19 impulse response  example mass + friction (with coefficient µ), measuring velocity v = µ m v + 1 m F impulse response W (t) =CeAt B = 1 m e µ m t for a different input, for example u(t) = sin!t, we can compute explicitly the zerostate response from the knowledge of the impulse response y(t) = = 1 m W (t )u( )d = µ m 1 2 +! 2 output 1 h µ m sin!t! cos!t +!e µ m ti zerostate response to sin(5t) time Lanari: CS  Time response 19 y(t) u(t)
20 Dirac s delta: application similarly for the state zerostate response define H(t) as H(t) =e At B the zerostate response (of the state) can be written as the following convolution integral interpretation H( ) (t e A(t ) Bu( )d = H(t )u( )d )d = H(t) sifting property Lanari: CS  Time response 2 if u(t) = ±(t) H(t )u( )d H(t H(t) state impulse response e At B t ) ( )d = =! = t = t! =
21 state impulse response H(t) state impulse response e At B other interpretation (= ZIR from x ) H(t) =e At B formally looks like e At x with x = B ẋ = x u 2 state impulse response 1.5 the impulse is transferring the state instantaneously from to B, and then evolves with no input as a free evolution from x = B x x 1 Lanari: CS  Time response 21
22 impulse response impact hammer Impulse Response Amplitude Time (sec) impulse response (here not experimental) this beam is on the space telescope here Hubble Space Telescope Lanari: CS  Time response 22
23 impulse response  experimental determination Modal testing for vibration analysis: the impulse, which has an infinitely small duration, is the ideal testing impact to a structure: all vibration modes will be excited with the same amount of energy (more on this in the frequency analysis section) the impact hammer should be able to replicate this ideal impulse but in reality the strike cannot have an infinitesimal small duration the finite duration of the real impact influences the frequency content of the applied force: the longer is the duration the smaller bandwidth more in the Mechanical Vibrations course Lanari: CS  Time response 23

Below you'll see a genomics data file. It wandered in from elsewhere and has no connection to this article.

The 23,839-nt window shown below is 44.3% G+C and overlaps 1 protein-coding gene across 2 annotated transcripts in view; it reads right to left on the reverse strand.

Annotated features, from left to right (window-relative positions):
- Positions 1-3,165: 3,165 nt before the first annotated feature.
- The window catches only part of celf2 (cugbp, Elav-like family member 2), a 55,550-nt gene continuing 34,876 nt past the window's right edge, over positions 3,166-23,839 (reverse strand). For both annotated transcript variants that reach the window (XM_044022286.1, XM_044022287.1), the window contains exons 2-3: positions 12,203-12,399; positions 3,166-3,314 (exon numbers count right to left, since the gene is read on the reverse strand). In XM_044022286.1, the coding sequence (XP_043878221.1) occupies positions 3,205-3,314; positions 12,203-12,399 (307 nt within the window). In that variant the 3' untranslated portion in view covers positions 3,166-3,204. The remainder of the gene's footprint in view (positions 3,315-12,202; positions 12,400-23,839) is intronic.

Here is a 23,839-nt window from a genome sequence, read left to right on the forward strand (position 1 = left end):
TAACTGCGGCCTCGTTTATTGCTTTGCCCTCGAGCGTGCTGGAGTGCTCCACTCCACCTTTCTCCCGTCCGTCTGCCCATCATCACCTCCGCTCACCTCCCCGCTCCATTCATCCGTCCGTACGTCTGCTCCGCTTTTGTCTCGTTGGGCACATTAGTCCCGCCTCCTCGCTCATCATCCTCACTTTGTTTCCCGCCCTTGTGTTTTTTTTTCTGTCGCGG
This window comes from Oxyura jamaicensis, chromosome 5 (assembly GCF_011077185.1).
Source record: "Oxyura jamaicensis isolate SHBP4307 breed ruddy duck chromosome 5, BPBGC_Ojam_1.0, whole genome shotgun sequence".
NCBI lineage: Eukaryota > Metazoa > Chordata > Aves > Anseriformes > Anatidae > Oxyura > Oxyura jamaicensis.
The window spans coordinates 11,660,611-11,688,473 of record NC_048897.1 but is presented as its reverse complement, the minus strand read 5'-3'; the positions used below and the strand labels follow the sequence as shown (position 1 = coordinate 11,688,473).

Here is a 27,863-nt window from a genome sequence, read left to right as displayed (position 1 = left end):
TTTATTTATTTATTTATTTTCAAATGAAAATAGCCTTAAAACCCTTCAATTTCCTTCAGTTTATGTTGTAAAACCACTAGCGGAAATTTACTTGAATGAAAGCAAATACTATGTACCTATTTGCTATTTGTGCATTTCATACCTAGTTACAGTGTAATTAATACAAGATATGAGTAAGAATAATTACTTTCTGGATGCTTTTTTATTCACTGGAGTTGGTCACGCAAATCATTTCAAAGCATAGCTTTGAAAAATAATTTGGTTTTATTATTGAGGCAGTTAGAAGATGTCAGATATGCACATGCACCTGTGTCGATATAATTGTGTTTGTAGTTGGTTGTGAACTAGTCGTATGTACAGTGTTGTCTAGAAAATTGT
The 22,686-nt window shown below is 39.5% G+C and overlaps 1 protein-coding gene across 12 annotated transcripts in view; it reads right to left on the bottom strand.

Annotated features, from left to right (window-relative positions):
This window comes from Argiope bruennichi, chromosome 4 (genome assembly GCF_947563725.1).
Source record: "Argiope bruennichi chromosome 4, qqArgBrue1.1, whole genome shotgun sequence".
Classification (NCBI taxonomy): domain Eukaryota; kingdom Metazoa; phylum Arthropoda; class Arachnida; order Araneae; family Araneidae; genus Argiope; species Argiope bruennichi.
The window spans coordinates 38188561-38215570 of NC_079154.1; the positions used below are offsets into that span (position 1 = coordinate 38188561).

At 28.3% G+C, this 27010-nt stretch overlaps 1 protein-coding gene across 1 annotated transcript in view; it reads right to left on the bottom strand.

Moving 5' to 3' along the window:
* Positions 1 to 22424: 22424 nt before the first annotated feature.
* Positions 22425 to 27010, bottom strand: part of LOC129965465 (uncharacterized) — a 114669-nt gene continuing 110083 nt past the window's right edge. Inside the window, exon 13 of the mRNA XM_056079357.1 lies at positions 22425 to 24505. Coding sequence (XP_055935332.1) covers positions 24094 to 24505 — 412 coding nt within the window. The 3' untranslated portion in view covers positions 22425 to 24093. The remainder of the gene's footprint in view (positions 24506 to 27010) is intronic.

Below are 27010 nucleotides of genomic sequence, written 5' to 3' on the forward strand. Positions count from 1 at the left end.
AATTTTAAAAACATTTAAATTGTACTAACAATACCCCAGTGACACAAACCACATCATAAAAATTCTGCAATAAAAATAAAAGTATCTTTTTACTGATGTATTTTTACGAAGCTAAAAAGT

24 solution: total response more compact notation x(t) = (t)x + y(t) = (t)x + H(t )u( )d W (t )u( )d state (t) =e At H(t) =e At B output (t) =Ce At W (t) =Ce At B + D (t) transition matrix impulse response Dirac impulse Lanari: CS  Time response 24
25 change of coordinates (A, B, C, D) ( A, e B, e C, e D) e state x z = Tx det(t ) 6= state z ẋ = Ax + Bu y = Cx + Du state space representation change of coordinates same system input u & output y do not change, only state is chosen differently ż = e Az + e Bu y = e Cz + e Du the matrices of the two equivalent system representations are related as ea = TAT 1 e B = TB e C = CT 1 e D = D equivalent system representation (proof) Lanari: CS  Time response 25
26 impulse response 1 experiment 1 response ẋ = Ax + Bu y = Cx + Du same system (different representation) ż = e Az + e Bu y = e Cz + e Du W (t) =Ce At B + D (t) f W (t) = e Ce e At e B + e D (t) (proof) W (t) = f W (t) same impulse response i.e. independent from the chosen set of coordinates (state) Lanari: CS  Time response 26